True or false?
They're all false. But if you got them wrong, you're not alone. A recent telephone survey of 1,027 people conducted by the National Sleep Foundation found that 85 percent failed a simple 12-question quiz on sleep. Not only did they "flunk the exam," but two-thirds of those polled also reported sleeping difficulties.
Most people need eight hours of sound sleep to function at their best, but Americans are averaging only about seven hours of sleep a night. One in three gets only six hours a night.
Sleep can be divided into two crucial phases:
The problem also hits much closer to home. Driver fatigue has been identified as the greatest accident risk factor affecting motor carriers. Furthermore, the National Highway Traffic Safety Administration estimates that more than 100,000 crashes per year are caused by drivers nodding off behind the wheel and that thousands die as the result of such accidents.
The National Sleep Foundation's poll even found that 23 percent of those questioned had dozed off while driving some time in the past year. It would seem that people know not to drive drunk but not to refrain from driving tired. Rolled-down windows, the car's blaring stereo, and a strong cup of Joe is not going to restore all the alertness necessary for safe driving. If your eyes are closing on you, the only surefire way to save your life as well as others' is to pull over to the side of the road and give in to sleep.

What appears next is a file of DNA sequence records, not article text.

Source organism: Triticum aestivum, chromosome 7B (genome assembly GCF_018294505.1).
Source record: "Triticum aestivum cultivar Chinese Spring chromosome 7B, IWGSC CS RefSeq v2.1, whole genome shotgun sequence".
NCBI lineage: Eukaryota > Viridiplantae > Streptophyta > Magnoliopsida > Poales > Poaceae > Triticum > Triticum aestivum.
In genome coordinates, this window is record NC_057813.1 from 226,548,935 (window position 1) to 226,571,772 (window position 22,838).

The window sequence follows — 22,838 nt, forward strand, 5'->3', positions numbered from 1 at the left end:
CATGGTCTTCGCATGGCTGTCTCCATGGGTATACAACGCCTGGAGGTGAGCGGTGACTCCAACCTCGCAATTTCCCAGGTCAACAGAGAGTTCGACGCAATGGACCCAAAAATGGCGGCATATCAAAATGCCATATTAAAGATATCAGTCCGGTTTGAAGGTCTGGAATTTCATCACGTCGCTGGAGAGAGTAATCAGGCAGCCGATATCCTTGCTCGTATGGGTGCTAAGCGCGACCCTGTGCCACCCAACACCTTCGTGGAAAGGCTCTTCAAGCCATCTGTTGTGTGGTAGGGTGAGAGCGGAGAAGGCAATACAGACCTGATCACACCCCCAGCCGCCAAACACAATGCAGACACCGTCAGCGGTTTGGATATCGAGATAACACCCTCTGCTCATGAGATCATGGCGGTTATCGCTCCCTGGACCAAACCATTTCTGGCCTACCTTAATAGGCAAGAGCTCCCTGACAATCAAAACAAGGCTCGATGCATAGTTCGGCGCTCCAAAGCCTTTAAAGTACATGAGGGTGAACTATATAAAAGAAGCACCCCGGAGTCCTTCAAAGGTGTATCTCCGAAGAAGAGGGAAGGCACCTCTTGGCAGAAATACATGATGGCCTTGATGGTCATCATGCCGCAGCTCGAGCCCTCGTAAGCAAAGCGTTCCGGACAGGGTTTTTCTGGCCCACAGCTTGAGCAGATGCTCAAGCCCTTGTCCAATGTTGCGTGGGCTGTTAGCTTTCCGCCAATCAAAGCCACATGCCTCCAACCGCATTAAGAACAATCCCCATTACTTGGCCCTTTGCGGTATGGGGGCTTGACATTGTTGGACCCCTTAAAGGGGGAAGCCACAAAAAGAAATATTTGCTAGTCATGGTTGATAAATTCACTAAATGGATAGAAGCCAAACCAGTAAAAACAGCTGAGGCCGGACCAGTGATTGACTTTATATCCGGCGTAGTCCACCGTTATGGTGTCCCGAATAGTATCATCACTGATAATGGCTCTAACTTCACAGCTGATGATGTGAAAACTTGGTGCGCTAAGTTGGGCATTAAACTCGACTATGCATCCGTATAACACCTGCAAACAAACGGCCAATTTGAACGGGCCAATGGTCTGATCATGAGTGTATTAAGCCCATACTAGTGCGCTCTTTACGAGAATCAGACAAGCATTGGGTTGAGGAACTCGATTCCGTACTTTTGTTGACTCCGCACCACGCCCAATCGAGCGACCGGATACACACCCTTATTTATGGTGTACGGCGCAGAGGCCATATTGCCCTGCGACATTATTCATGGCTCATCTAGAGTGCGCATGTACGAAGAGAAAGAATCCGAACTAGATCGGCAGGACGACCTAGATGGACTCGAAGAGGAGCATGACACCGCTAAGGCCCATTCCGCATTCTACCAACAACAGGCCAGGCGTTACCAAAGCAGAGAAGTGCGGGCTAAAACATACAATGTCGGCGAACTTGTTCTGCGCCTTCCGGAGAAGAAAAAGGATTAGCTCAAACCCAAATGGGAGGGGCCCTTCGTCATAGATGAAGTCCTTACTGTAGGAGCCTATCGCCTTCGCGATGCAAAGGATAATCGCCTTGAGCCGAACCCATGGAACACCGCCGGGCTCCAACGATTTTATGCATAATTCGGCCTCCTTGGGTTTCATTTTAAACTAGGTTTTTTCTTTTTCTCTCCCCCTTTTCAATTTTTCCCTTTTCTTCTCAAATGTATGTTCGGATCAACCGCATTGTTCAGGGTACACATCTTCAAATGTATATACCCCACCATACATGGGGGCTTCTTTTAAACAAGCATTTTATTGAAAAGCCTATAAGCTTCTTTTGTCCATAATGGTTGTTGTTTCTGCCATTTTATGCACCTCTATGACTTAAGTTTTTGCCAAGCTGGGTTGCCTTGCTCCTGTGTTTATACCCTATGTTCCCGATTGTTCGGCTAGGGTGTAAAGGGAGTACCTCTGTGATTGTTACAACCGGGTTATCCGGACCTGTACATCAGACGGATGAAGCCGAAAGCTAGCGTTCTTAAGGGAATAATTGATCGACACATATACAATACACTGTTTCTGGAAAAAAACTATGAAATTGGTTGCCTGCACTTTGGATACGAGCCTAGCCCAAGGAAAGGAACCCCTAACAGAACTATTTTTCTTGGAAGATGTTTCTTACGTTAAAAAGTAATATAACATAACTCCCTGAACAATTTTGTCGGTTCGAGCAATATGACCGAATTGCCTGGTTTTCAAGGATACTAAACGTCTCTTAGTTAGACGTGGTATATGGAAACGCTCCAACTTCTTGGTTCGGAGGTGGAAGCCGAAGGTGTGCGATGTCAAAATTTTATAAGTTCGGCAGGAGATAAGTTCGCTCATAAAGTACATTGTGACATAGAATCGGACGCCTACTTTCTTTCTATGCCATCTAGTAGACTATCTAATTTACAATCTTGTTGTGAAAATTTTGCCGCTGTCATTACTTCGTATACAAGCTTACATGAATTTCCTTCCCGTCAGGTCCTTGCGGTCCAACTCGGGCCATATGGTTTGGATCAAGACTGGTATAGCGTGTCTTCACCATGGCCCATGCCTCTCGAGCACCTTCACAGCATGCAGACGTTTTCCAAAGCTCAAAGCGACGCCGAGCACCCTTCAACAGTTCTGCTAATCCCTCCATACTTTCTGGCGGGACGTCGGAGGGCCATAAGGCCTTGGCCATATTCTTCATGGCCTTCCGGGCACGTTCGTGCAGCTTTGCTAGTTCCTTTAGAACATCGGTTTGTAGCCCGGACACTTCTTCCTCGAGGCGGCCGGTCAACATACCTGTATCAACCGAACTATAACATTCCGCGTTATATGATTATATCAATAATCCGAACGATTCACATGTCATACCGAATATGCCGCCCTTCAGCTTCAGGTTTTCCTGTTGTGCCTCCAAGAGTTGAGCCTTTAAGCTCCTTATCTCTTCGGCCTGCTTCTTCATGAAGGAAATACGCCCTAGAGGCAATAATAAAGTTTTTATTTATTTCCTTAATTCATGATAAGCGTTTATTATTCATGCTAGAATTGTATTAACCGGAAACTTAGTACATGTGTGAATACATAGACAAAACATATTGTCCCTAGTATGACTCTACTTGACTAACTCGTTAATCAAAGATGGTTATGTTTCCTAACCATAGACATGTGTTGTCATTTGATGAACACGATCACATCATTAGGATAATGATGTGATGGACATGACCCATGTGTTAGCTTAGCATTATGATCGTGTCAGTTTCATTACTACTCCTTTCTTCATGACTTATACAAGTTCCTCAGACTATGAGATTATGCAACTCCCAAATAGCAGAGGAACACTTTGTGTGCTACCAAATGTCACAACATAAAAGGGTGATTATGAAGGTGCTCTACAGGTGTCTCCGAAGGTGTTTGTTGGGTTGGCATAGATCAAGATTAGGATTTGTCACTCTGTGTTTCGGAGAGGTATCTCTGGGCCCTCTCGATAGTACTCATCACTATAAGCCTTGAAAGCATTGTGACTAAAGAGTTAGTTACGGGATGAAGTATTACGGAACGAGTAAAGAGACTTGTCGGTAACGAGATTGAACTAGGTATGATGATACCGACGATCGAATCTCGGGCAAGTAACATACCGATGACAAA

Today's lifestyle is so busy that people often don't have the time to recognize the symptoms of fatigue unless they're at a task that bores them. This has given rise to the notion that boredom brings on sleepiness. In truth, boredom only brings sleepiness to your attention.
Older adults. The elderly, too, cope with a special set of difficulties that keeps them from getting the sleep they need. Aging brings on a host of health-related problems that interrupt sleep, such as pain from arthritis, medications with side effects that disturb rest, or depression brought on by the discomforts of the aging process. More than any other population, the elderly rely on medications that keep them up at night. Moreover, a more sedentary lifestyle doesn't allow for the expenditure of energy that results in restful sleep. Last, a slowing of what is known as delta wave activity in the brain doesn't allow for the same degree of deep sleep per night as enjoyed in youth.
But none of this means in any way that the elderly don't need as much rest as everyone else. The combination of conditions that change the sleep habits of the elderly only indicates that they need to alter their sleep habits so that they get enough shut-eye.
If you're troubled with chronic difficulties falling asleep—or staying asleep—see a doctor. You may discover, for example, that what seems like simple snoring is actually sleep apnea, a treatable condition that repeatedly rouses an estimated 18 million Americans from their dreams during the night.
Other sleep disorders, such as restless legs syndrome (involuntary jerking of the legs just when drifting off) and narcolepsy (sleepiness varying in intensity from weakness when laughing to feeling as though you could sleep endlessly without feeling sated) should also be discussed with your physician.
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